Why store closures are plaguing big-box retailers
Big-box retailers are kicking off the new year with store closures.
In the first week of January, Macy’s said it is closing four of its locations at shopping malls as part of its Polaris strategy, its years-long plan to position the company for growth and profitability. Bed Bath & Beyond said in its earnings call this week that it is set to close about 150 stores by the end of the fiscal year 2022 (typically by the end of February). Starting this month, craft supplies chain Joann Fabric is reportedly closing eight of its stores, saying that this is part of a standard physical store process.
Store closures are standard practice among traditional retailers who often evaluate the profitability of each location. In this round of closures, however, more retailers are taking the digital experience into consideration as well as the location and appropriate size of their stores. This signals how retailers are adapting their fleets to match how people prefer to shop and where.
“During the third quarter, 20% of omnichannel markets grew sales year over year, accounting for about 15% of Macy’s brand comparable owned plus license,” Adrian Mitchell, CFO of Macy’s, said during a call with investors and analysts. “We have been aggressive about rightsizing our store base, and we’ll continue to prioritize asset monetization.”
Melissa Minkow, director of retail strategy at digital consultancy firm CI&T, said it’s not uncommon for retailers to close stores around this time of the year. “From a retail strategy perspective, we’re at this reckoning moment of how do we strike the right balance between brick and mortar and digital,” she said. “It doesn’t have to be a bad thing, and in a lot of cases, it’s not a bad thing. It’s more just figuring out where your ROI sits among your stores.”
However, this time around, these store closures also signal retailers’ continued focus on updating some of their store fleets to meet the evolving consumer shopping behavior. For example, the four locations that Macy’s is closing are mall-based stores, but it is also opening smaller format stores located outside the mall. The department store said in July that it is opening four new off-mall, small-format stores in fall, which include Market by Macy’s and Macy’s Backstage. Macy’s net sales dropped 3.9% in the third quarter with e-commerce down 9% and brick-and-mortar sales down 1%.
Several reports — including from credit rating business Morningstar and analysts from UBS — claim that Kohl’s could experience a wave of store closures in the near future. This comes at a time when the department store has continued to invest in smaller format stores.
Joann, on the other hand, has been planning to bolster its multichannel strategy. “During the quarter, we continued to advance our key strategies, including enhancing our store experience, which, among other things, includes our journey to refresh our current and relocate stores,” Wade Miquelon, Joann Fabrics CEO, said during a call with investors and analysts in December. “We had 13 grand openings in the quarter in which all but one was either relocation where we’re able to increase our square footage or enter into a net new market force altogether.” The retailer’s net sales declined 7.9% year-over-year in the third quarter to $562.8 million, while its omnichannel sales represent over 11% penetration of the company’s sales.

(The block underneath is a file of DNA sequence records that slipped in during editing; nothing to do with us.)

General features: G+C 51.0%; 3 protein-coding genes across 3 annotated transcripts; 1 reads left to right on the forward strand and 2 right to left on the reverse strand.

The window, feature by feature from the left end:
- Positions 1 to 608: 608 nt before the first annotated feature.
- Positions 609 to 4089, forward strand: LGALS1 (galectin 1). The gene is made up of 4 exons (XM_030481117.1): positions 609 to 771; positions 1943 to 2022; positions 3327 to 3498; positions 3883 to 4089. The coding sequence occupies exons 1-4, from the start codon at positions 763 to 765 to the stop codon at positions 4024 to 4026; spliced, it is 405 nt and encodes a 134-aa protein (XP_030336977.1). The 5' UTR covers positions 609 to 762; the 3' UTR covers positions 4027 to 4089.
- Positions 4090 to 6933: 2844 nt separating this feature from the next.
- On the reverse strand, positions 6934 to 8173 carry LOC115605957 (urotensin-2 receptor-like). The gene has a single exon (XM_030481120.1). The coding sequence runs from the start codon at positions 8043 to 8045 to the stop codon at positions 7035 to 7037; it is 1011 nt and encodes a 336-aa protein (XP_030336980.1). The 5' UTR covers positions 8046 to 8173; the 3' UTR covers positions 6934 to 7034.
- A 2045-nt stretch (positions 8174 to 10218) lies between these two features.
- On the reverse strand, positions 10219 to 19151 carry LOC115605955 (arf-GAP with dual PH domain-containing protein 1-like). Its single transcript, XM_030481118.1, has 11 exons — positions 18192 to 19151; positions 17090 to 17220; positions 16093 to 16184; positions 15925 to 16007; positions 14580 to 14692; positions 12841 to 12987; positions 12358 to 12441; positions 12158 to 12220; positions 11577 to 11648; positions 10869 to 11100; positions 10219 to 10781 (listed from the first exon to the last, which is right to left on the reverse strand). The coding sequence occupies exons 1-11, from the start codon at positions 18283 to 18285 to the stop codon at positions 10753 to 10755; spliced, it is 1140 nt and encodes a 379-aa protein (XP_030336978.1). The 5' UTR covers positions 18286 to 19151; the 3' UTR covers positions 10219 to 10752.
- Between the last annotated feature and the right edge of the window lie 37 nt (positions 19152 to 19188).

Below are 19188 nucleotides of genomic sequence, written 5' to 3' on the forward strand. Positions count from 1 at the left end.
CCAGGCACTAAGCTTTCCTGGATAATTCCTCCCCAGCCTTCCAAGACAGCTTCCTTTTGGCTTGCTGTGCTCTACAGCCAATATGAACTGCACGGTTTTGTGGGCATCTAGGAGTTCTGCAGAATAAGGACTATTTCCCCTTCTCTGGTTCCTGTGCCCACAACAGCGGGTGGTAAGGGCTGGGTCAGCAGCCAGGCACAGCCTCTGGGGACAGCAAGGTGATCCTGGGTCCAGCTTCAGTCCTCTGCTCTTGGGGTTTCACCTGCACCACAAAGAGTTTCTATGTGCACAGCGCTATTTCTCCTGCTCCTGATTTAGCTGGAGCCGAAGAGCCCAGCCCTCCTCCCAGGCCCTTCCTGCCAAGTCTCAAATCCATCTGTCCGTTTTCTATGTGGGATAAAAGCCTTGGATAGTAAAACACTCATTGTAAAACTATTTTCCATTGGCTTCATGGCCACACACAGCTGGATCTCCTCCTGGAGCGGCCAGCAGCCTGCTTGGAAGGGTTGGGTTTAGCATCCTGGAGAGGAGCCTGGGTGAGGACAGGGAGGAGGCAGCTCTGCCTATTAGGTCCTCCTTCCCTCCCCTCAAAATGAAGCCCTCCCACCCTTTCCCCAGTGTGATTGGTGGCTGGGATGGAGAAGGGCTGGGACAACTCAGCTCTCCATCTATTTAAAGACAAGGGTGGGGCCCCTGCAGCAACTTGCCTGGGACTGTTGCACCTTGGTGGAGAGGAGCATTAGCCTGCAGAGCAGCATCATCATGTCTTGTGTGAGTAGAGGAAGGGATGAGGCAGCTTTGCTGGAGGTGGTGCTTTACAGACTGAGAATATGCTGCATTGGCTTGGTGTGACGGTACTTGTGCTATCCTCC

In some instances, however, shutting unprofitable locations down can be a risk management tactic, especially now where a recession could potentially happen and the operating environment could change drastically, said Hilding Anderson, head of strategy for retail in North America at Publicis Sapient. Anderson, among other analysts, said that store closures are an effective cost-cutting measure that can help retailers refocus their investments toward their more profitable locations. “I see this as part of the natural process of reconciling where you want to be in three to five years versus where you are now,” he said.
In an attempt to reduce its losses and avoid bankruptcy, Bed Bath & Beyond confirmed this week that it is closing more stores. It announced a list of 56 stores it plans to shutter in September and an additional 62 new closures across the country. Bed Bath & Beyond’s operating losses have ballooned to 423% year-over-year in the third quarter to $450.9 million, and its net loss grew by 42.2% to reach about $393 million.
Much like Bed Bath & Beyond, discount chain Big Lots, announced “an accelerated number of closures this year” during its earnings call last month. The retailer said its results in the quarter took a hit due to inflation’s impacts on consumer spending. Despite the announcement, Big Lots has been focusing on rural and small-town markets, with its new stores in these areas displaying “strong performance.”
“I think it’s taking a proactive stance to invest and stay current with your store footprint, rather than waiting and using a more formal process, like a bankruptcy filing or some other mechanism, to get out of some of these leases,” Anderson said. “I think it’s worth acknowledging too that there’s a lot of uncertainty in the market, economically.”